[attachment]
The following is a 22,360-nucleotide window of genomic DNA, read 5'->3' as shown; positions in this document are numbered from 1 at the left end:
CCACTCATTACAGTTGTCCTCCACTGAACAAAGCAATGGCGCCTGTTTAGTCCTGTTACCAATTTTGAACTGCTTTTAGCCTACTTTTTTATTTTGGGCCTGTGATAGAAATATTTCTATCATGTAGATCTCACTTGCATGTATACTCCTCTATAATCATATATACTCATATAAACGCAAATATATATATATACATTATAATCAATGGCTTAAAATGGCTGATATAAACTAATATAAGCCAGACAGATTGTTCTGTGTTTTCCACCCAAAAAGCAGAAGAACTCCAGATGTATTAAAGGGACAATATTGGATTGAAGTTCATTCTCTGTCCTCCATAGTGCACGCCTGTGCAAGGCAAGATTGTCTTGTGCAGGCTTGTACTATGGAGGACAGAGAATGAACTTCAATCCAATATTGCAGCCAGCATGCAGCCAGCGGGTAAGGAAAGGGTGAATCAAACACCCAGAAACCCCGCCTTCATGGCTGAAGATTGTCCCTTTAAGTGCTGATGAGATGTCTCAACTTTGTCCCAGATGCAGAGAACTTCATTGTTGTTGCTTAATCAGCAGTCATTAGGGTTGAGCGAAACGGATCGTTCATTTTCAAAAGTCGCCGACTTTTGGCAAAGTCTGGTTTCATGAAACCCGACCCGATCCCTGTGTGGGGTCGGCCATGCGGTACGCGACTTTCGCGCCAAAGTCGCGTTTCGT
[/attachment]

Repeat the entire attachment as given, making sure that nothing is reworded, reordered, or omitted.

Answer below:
The following is a 22,360-nucleotide window of genomic DNA, read 5'->3' as shown; positions in this document are numbered from 1 at the left end:
CCACTCATTACAGTTGTCCTCCACTGAACAAAGCAATGGCGCCTGTTTAGTCCTGTTACCAATTTTGAACTGCTTTTAGCCTACTTTTTTATTTTGGGCCTGTGATAGAAATATTTCTATCATGTAGATCTCACTTGCATGTATACTCCTCTATAATCATATATACTCATATAAACGCAAATATATATATATACATTATAATCAATGGCTTAAAATGGCTGATATAAACTAATATAAGCCAGACAGATTGTTCTGTGTTTTCCACCCAAAAAGCAGAAGAACTCCAGATGTATTAAAGGGACAATATTGGATTGAAGTTCATTCTCTGTCCTCCATAGTGCACGCCTGTGCAAGGCAAGATTGTCTTGTGCAGGCTTGTACTATGGAGGACAGAGAATGAACTTCAATCCAATATTGCAGCCAGCATGCAGCCAGCGGGTAAGGAAAGGGTGAATCAAACACCCAGAAACCCCGCCTTCATGGCTGAAGATTGTCCCTTTAAGTGCTGATGAGATGTCTCAACTTTGTCCCAGATGCAGAGAACTTCATTGTTGTTGCTTAATCAGCAGTCATTAGGGTTGAGCGAAACGGATCGTTCATTTTCAAAAGTCGCCGACTTTTGGCAAAGTCTGGTTTCATGAAACCCGACCCGATCCCTGTGTGGGGTCGGCCATGCGGTACGCGACTTTCGCGCCAAAGTCGCGTTTCGT